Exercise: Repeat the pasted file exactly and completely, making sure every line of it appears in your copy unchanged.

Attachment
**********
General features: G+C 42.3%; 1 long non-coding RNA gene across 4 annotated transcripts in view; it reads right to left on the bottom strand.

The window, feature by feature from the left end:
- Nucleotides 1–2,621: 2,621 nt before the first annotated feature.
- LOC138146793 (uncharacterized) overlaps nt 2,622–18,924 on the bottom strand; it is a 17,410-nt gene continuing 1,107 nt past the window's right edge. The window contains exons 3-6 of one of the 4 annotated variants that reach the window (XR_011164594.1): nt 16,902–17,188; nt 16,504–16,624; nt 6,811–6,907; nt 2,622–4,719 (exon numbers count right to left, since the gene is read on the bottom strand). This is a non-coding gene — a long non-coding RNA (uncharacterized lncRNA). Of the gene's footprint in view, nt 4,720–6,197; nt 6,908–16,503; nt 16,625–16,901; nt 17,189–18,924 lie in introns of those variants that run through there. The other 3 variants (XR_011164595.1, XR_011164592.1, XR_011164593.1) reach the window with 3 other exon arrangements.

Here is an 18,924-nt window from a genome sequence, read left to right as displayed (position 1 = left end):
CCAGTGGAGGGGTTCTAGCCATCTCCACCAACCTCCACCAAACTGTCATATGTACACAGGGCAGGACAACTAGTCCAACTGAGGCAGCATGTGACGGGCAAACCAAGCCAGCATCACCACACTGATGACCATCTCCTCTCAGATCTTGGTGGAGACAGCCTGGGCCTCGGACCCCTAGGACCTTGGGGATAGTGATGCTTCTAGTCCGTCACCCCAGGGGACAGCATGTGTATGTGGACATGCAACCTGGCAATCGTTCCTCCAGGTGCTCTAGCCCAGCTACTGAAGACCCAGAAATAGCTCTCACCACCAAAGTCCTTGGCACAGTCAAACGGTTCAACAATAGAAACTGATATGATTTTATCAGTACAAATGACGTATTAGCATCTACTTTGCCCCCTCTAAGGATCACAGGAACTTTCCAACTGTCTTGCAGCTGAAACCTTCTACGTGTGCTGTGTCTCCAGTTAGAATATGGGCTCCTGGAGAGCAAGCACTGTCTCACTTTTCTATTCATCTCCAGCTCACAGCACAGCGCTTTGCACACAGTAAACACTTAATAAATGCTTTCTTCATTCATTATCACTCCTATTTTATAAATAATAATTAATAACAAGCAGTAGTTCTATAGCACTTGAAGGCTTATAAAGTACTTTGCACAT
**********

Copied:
General features: G+C 42.3%; 1 long non-coding RNA gene across 4 annotated transcripts in view; it reads right to left on the bottom strand.

The window, feature by feature from the left end:
- Nucleotides 1–2,621: 2,621 nt before the first annotated feature.
- LOC138146793 (uncharacterized) overlaps nt 2,622–18,924 on the bottom strand; it is a 17,410-nt gene continuing 1,107 nt past the window's right edge. The window contains exons 3-6 of one of the 4 annotated variants that reach the window (XR_011164594.1): nt 16,902–17,188; nt 16,504–16,624; nt 6,811–6,907; nt 2,622–4,719 (exon numbers count right to left, since the gene is read on the bottom strand). This is a non-coding gene — a long non-coding RNA (uncharacterized lncRNA). Of the gene's footprint in view, nt 4,720–6,197; nt 6,908–16,503; nt 16,625–16,901; nt 17,189–18,924 lie in introns of those variants that run through there. The other 3 variants (XR_011164595.1, XR_011164592.1, XR_011164593.1) reach the window with 3 other exon arrangements.

Here is an 18,924-nt window from a genome sequence, read left to right as displayed (position 1 = left end):
CCAGTGGAGGGGTTCTAGCCATCTCCACCAACCTCCACCAAACTGTCATATGTACACAGGGCAGGACAACTAGTCCAACTGAGGCAGCATGTGACGGGCAAACCAAGCCAGCATCACCACACTGATGACCATCTCCTCTCAGATCTTGGTGGAGACAGCCTGGGCCTCGGACCCCTAGGACCTTGGGGATAGTGATGCTTCTAGTCCGTCACCCCAGGGGACAGCATGTGTATGTGGACATGCAACCTGGCAATCGTTCCTCCAGGTGCTCTAGCCCAGCTACTGAAGACCCAGAAATAGCTCTCACCACCAAAGTCCTTGGCACAGTCAAACGGTTCAACAATAGAAACTGATATGATTTTATCAGTACAAATGACGTATTAGCATCTACTTTGCCCCCTCTAAGGATCACAGGAACTTTCCAACTGTCTTGCAGCTGAAACCTTCTACGTGTGCTGTGTCTCCAGTTAGAATATGGGCTCCTGGAGAGCAAGCACTGTCTCACTTTTCTATTCATCTCCAGCTCACAGCACAGCGCTTTGCACACAGTAAACACTTAATAAATGCTTTCTTCATTCATTATCACTCCTATTTTATAAATAATAATTAATAACAAGCAGTAGTTCTATAGCACTTGAAGGCTTATAAAGTACTTTGCACAT